We believe agrarian work can transform our culture, our institutions, and ourselves in ways that are visionary, practical, local, and relational. We know that we hold in trust a tradition with resources to share for God’s mission of reconciliation that offers hope for all creation. We pray for the wisdom and courage to proclaim Christ’s way of love and tend earth which God called ‘good’.”
We envision and work to create a just and sustainable food system which reflects the abundance and grace of God. Cultivate: The Episcopal Food Movement engages with the Church to discover how agrarian work can transform our culture, our institutions, our environment, and ourselves through gardens, farms, and conservation.
Our Program and Services
By building a network of relationships and shared practices among Episcopalians who grow and share food, we aim to:
- Support and encourage emerging food and agriculture ministries,
- Provide ways to organize for common work and mobilize resources for mission,
- Share knowledge and develop “best practices” for starting and sustaining agrarian ministries,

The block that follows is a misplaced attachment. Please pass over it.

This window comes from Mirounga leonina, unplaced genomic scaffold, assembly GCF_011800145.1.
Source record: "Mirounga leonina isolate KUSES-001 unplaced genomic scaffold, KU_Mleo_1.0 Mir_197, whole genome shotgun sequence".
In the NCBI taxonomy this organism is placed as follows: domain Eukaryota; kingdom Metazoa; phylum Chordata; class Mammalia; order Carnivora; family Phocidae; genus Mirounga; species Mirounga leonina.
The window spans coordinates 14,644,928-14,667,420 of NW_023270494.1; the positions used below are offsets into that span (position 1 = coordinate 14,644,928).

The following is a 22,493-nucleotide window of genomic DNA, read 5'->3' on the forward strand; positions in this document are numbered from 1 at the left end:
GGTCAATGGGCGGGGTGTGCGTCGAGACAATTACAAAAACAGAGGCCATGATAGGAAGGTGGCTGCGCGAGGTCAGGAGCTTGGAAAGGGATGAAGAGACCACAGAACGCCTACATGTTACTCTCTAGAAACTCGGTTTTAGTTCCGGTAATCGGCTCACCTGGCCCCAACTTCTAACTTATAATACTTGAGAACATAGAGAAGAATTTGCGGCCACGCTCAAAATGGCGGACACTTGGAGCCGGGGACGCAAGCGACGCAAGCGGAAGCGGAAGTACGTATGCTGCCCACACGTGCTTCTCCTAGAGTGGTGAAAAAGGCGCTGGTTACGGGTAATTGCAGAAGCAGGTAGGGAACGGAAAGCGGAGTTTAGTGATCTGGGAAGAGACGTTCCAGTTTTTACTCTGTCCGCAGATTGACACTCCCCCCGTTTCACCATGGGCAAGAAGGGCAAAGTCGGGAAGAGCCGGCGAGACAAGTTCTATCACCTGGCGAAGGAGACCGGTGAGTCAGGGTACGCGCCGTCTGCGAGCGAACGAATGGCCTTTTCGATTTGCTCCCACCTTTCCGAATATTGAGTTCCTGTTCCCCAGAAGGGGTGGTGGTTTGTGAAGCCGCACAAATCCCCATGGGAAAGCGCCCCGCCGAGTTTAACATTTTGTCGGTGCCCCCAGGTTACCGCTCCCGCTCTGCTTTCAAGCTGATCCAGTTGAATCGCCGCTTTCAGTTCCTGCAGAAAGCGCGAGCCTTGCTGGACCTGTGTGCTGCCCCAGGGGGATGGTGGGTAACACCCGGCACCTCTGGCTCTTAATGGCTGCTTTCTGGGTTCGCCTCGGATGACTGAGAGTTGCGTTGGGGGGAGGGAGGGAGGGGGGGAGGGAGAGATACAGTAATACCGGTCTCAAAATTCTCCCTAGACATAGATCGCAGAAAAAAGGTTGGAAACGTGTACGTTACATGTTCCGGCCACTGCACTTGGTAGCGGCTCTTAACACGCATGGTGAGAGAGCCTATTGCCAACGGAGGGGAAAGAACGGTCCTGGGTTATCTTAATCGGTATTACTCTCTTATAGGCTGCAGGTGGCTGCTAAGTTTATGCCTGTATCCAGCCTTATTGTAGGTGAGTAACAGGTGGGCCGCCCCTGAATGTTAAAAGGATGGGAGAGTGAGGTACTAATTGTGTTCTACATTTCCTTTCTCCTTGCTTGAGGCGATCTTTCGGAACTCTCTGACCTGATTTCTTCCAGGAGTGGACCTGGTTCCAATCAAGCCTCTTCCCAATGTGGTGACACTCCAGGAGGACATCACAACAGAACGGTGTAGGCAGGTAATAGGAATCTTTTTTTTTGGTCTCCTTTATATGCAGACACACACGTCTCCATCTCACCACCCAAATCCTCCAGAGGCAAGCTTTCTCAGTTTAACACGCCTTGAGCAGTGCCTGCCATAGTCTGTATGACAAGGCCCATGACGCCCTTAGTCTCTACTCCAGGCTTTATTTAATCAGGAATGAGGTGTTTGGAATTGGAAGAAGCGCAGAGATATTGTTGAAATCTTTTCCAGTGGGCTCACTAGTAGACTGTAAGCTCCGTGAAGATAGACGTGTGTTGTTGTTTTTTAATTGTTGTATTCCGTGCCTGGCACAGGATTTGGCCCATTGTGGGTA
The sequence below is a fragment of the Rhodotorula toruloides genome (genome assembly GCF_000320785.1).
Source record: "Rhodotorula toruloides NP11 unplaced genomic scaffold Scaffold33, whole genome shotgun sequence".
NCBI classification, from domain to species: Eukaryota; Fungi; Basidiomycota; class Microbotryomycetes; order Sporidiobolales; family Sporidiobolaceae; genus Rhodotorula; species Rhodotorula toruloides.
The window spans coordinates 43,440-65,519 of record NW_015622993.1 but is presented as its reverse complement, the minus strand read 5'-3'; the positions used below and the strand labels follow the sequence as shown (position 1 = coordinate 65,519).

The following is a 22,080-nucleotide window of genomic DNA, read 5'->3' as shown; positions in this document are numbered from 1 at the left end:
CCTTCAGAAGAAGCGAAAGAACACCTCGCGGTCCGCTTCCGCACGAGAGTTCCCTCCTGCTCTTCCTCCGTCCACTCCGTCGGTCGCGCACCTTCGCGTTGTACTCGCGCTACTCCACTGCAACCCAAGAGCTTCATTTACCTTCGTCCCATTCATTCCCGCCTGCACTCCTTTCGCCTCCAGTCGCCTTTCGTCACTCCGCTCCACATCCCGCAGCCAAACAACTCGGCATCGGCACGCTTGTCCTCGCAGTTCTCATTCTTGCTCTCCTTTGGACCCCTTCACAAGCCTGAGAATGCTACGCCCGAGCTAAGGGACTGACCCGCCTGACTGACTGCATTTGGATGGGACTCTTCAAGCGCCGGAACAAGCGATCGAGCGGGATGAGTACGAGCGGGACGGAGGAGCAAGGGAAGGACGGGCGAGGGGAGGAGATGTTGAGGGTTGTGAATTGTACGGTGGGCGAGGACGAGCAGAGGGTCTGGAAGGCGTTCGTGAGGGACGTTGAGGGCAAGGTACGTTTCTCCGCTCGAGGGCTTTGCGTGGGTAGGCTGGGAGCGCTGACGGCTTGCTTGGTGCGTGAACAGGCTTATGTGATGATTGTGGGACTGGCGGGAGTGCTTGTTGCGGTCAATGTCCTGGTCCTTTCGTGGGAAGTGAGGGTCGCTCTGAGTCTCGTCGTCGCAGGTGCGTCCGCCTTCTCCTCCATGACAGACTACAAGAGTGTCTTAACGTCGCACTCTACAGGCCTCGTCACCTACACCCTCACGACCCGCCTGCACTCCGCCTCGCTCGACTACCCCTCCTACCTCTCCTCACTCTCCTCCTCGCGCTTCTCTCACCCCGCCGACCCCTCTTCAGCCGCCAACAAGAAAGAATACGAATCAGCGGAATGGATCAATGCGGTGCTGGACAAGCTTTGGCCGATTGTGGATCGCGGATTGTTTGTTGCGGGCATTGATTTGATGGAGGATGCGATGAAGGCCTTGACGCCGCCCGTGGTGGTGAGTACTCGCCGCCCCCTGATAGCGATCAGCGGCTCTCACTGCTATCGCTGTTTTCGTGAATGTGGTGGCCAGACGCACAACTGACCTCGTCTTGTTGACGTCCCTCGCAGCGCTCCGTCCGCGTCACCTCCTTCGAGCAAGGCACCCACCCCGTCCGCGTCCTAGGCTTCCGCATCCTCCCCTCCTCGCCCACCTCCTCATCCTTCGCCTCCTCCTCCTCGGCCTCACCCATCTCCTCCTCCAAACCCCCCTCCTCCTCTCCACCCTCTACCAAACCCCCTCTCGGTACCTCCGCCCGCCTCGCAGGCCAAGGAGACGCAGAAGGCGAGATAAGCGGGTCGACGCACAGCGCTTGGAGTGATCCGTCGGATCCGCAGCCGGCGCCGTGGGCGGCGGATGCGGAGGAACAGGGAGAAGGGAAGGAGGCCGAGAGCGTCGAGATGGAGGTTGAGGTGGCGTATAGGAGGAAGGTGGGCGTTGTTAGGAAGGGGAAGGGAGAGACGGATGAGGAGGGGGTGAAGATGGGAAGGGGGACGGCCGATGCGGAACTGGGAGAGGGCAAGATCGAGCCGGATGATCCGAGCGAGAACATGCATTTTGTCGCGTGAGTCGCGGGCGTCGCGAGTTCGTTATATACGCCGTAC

- Connect and advance food-related ministries throughout the church.
Background and Theological Foundation
The Episcopal Church has responded to the issue of food justice and the popularity of the local foods movement with a new interest in and understanding of land stewardship. This understanding expresses itself in a wide variety of Church gardens, agrarian land uses, feeding programs, and even in new emerging liturgies.
In 2013, a group of interested people gathered at the DuBose Lectures at the School of Theology, University of the South. Dr. Ellen Davis spoke about the Prophetic perspective of our covenant with the land. Our purpose as a gathered group resonated with her exposition of this perspective. In particular: the importance of ‘Concreteness’ – our call to be action oriented “hands in the dirt”; our call to participate in the suffering of the vulnerable, both nationally and internationally; the primacy of our relationship with God; and, our call to prophetic witnessing to the theological significance of others outside the Church. In clear terms our focus is visionary, practical, local and relational.